For the first time, Cape Town will be taking part in the annual Global City Nature Challenge, where cities from the around the world compete to record the most observations of local planet and animals over four days.

The City of Cape Town Mayoral Committee member of Spatial Planning and Environment, Marian Nieuwoudt, is encouraging locals and tourists to get involved in the competition.

“We are extremely proud to participate in this globally-important biodiversity competition and look forward to this exciting challenge. We are inviting all Capetonians to ‘bioblitz’ our nature reserves and natural open areas to record everything alive over those four days,” she says.

Running from 26-29 April 2019, the challenge is open to residents and tourists of all ages. It is the first year African cities are taking place, and these include Cape Town, Nairobi and Port Harcourt.

Activities will be held in conservation areas and reserves around Cape Town.

Anyone who is interested in recording and mapping species of flora and fauna and would like to take part in the challenge can head to these reserves.

Tours and ‘bioblitzes’ of the reserves will take place during the challenge. These will be headed by local experts and managers.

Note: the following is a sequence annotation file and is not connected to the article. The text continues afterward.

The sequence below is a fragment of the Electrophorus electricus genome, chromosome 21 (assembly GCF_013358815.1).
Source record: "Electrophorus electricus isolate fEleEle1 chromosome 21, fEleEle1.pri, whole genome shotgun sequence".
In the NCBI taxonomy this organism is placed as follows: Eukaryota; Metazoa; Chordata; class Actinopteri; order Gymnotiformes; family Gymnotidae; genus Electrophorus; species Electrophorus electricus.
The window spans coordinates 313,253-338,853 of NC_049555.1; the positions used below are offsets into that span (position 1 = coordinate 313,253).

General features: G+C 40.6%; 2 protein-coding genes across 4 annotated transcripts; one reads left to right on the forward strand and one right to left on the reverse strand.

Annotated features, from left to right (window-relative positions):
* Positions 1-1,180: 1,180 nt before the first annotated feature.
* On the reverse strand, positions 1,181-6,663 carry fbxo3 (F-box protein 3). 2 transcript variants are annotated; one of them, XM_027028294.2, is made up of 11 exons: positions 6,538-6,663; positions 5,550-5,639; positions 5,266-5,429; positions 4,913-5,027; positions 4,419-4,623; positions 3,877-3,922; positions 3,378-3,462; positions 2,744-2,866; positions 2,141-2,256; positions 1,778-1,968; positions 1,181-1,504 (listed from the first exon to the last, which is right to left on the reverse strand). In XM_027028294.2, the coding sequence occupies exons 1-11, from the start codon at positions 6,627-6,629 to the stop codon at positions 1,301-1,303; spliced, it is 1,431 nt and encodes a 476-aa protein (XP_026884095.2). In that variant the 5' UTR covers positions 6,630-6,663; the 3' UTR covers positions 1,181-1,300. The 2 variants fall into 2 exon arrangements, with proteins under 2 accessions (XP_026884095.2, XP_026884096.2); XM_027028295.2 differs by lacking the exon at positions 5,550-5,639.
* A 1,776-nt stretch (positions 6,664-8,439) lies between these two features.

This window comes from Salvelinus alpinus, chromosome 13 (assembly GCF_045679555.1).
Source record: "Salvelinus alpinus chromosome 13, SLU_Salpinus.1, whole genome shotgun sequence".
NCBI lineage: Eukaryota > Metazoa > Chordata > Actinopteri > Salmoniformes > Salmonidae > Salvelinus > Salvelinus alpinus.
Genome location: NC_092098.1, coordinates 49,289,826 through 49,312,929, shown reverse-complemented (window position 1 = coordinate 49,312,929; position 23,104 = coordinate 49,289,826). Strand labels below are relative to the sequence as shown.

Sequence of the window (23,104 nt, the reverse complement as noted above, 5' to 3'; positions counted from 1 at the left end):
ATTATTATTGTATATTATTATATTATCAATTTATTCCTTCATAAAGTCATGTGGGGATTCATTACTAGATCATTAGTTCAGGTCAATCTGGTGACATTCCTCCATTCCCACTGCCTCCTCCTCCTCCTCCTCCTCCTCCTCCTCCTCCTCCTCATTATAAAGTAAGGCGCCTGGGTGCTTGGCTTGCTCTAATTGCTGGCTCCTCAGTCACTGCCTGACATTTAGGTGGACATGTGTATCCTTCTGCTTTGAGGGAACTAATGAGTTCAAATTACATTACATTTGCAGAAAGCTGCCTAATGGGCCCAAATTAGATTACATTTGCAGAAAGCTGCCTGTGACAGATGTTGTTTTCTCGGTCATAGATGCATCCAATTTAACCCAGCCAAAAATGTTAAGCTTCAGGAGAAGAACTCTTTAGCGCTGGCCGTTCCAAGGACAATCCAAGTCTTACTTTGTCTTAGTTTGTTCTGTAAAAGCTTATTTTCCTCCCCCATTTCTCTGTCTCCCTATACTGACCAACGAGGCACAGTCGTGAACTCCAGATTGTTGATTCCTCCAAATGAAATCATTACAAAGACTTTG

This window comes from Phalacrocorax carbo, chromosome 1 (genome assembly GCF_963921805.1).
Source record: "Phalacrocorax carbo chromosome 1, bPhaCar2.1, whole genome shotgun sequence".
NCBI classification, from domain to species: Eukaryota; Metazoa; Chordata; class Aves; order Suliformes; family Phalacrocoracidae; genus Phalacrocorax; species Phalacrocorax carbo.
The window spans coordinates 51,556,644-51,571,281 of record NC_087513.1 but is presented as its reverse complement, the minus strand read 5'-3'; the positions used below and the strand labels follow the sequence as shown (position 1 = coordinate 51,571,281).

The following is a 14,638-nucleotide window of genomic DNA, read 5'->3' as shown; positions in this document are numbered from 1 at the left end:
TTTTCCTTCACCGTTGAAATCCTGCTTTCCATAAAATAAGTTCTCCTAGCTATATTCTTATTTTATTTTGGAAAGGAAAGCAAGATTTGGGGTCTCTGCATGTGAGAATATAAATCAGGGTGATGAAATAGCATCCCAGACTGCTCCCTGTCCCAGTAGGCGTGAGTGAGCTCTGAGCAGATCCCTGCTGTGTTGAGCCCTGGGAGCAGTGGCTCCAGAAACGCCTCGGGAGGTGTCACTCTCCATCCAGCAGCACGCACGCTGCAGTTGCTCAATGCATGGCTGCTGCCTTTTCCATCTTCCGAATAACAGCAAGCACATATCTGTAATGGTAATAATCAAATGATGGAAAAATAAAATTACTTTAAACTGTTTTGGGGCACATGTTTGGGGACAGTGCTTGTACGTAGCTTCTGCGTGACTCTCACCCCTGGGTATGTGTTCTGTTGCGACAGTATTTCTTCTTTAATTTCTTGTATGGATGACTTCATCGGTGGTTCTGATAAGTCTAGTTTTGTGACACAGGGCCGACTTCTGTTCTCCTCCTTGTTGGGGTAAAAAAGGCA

Nieuwoudt says the event will encourage locals to get out and about in the city’s abundant nature.

“With over 150 cities taking part, we know this challenge will be no small task for Cape Town. Our city is incredibly blessed with vast nature reserves and many natural open areas, but it is now up to us to showcase and display our fauna and flora. This challenge will provide residents and visitors with a fun opportunity to get outside and actually look for nature in this beautiful city.”

Participants can record any animal, plant, fungi, slime, mold, or evidence of life such as scat, feathers, tracks and shells they find in Cape Town.

How to get involved: 

Participants can register for the challenge on iNaturalist and upload all of their findings. The iNaturalist app can be downloaded here.

 

Picture: Twitter/ Rich Garwood

Article written by

Ishani Chetty

Ishani is a vegetarian who is passionate about animals, social issues, the environment and current affairs.